One leading school of thought is that the most beneficial form of vitamins are those made from concentrated whole foods because the co-existing structures and properties of each will be retained and work together (in a more synergistic way). Most proponents of dietary supplements will agree these should never be used to replace food or a healthy diet.
Formulas with added iron should not be used, unless specifically directed by one's doctor, as iron can be quite harmful when not needed.
Clinicians who work closely with Myalgic Encephalomyelitis/Chronic Fatigue Syndrome (ME/CFS) and Fibromyalgia (FM) patients are turning to specific supplements or herbs to correct deficiencies and make use of their therapeutic properties. We have incorporated recommendations or opinions by some of the leading specialists in the field, such as Drs. Charles Lapp, Jacob Teitelbaum, Nancy Klimas and Roland Staud, on the top one dozen or so supplements used in the management of ME/CFS and FM.
Other credible sources (such as the Physician's Desk Reference for Nutritional Supplements) were referenced and data included from multiple sources on these and a few other products in order to provide enough basic information so individuals can make informed decisions.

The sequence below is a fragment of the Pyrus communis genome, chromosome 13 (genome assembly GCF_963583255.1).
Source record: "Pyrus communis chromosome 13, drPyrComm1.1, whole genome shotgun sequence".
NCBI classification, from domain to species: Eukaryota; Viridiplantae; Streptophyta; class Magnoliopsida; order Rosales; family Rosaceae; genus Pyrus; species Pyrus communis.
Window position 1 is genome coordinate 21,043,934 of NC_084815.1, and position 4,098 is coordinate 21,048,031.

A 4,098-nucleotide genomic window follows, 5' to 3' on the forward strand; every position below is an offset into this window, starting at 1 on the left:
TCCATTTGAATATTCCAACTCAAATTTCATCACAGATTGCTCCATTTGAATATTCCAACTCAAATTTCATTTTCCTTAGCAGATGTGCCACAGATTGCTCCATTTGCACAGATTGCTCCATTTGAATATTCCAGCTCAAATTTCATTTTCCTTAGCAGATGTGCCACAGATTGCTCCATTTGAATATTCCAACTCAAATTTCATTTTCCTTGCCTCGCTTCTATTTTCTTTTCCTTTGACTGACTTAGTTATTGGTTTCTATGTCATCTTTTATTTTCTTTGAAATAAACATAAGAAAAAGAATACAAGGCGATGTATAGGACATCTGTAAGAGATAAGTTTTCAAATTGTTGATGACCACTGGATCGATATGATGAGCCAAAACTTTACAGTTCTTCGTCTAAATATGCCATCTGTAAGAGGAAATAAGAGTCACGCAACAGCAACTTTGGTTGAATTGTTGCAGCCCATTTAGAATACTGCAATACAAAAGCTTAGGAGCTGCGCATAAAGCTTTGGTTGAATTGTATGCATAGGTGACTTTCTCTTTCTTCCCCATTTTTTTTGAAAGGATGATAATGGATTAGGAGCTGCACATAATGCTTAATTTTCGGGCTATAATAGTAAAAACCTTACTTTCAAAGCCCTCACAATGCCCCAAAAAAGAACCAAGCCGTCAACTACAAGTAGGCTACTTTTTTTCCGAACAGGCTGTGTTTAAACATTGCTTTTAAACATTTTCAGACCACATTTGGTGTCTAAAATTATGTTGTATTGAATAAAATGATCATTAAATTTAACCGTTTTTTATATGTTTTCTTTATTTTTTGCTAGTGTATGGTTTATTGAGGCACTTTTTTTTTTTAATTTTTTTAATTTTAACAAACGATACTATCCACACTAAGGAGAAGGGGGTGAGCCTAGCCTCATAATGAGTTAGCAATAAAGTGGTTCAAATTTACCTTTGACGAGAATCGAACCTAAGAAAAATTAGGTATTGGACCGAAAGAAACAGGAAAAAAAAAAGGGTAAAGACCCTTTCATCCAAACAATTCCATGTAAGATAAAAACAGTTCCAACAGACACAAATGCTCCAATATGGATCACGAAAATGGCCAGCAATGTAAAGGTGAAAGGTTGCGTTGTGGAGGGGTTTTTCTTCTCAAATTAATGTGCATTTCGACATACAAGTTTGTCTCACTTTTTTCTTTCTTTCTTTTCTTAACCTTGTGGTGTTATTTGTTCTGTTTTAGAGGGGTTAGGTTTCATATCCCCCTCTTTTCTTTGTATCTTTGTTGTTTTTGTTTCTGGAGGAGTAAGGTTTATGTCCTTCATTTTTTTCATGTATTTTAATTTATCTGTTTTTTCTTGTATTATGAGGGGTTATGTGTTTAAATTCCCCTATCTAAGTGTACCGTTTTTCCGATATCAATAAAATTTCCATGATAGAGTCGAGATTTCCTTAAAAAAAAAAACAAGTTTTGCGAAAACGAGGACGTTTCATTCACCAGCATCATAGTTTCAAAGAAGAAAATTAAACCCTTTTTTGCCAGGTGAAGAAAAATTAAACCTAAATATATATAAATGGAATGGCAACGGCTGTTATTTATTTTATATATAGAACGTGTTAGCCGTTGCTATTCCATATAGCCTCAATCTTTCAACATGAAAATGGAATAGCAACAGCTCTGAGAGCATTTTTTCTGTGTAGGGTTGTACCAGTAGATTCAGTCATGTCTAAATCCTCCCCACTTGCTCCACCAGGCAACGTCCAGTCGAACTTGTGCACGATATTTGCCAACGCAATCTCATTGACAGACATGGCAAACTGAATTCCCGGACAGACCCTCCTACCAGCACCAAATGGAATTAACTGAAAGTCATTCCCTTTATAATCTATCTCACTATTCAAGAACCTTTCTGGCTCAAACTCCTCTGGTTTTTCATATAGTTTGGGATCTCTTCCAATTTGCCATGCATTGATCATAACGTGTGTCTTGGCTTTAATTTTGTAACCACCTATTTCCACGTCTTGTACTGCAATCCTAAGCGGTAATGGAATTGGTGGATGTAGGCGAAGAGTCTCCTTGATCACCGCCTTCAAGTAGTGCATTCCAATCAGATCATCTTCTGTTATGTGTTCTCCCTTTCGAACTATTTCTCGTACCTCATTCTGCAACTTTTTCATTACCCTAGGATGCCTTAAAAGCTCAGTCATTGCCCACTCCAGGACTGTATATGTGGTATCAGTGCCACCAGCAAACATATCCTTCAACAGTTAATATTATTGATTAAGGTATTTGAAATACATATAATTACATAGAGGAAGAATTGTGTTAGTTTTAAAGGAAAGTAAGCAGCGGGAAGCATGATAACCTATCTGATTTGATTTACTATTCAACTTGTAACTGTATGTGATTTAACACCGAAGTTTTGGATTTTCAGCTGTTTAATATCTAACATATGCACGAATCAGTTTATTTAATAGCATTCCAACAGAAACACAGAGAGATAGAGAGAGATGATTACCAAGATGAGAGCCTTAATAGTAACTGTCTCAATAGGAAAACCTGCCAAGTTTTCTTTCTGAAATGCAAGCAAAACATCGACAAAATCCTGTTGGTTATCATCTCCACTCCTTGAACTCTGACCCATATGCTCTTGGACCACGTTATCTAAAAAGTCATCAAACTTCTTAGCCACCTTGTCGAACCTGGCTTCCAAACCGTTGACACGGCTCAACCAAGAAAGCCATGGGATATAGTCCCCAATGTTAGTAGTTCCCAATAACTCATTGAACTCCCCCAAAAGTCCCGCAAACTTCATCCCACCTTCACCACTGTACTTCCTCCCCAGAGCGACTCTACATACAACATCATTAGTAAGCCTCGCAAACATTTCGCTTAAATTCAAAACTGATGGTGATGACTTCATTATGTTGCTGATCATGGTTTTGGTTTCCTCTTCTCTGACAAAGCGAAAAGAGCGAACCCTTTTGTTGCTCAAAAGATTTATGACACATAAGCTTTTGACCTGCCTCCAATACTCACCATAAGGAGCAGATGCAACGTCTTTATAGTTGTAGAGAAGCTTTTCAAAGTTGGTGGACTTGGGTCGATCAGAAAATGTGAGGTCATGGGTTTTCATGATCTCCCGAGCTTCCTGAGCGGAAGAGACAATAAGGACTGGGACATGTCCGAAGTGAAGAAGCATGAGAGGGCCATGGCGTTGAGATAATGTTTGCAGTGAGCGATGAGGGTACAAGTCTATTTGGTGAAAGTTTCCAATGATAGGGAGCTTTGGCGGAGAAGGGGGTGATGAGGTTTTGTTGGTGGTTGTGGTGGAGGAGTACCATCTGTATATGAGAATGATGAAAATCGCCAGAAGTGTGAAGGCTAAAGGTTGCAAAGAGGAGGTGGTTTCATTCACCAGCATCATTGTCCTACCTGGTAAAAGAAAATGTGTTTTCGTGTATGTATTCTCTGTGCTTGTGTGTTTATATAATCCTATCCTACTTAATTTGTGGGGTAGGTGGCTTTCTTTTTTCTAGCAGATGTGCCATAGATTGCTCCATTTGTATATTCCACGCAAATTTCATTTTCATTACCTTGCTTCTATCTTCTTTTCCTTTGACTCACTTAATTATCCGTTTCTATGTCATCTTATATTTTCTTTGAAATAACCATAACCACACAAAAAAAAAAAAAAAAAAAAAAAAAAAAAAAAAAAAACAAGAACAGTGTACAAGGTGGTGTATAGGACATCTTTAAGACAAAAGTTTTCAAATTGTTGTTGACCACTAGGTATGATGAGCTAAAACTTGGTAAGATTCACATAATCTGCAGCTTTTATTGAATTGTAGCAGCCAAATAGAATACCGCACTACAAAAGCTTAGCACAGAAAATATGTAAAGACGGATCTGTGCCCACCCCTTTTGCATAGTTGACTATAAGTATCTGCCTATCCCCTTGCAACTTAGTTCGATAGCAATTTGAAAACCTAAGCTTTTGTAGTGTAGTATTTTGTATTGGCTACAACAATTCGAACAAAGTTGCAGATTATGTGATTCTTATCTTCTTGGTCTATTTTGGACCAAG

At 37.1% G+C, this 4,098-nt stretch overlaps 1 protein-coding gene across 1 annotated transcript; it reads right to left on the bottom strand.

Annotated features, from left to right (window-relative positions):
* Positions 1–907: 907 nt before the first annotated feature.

It is strongly urged that people consult with a qualified healthcare professional.
This is a hormone produced by the pineal gland in the brain and used by the body to regulate sleep/wake cycles. (It is at its highest level at night). It is considered to be fairly safe and has been found to be beneficial in far lower amounts than what most formulas contain. One ME/CFS and FM specialist recommends using only about 0.3 mg and not the standard 3.0 mg dose. Several precautions need to be taken with melatonin in those with cardiovascular risks, as it can affect blood pressure and trigger abnormal heart rhythm. It should be avoided by those taking blood-thinners. At higher levels it can also raise blood-sugar levels, aggravate Crohn's disease symptoms, and disrupt other hormones (which can lead to a change in menstrual patterns, for instance).
The rootstock portion of this plant (grown in North America and Europe) is dried and has been used as a mild sedative and sleep aid for hundreds of years. It is unique in that it will usually have a calming effect, but if someone is very fatigued, it can actually have a stimulating effect. Valerian root has been studied for treatment of anxiety and shown to have good results at 100 mg given 3 times per day for a 6-month period. The average dose for sleep will be 180 - 360 mg, depending on each individual's reaction. No clear benefit has been noticed at higher doses and therefore, the daily dose should not exceed 600 mg. Lemon balm is a member of the mint family and is known for its calming effect on anxiety and digestion. It is often combined with valerian in sleep formulas, to enhance the relaxing effect.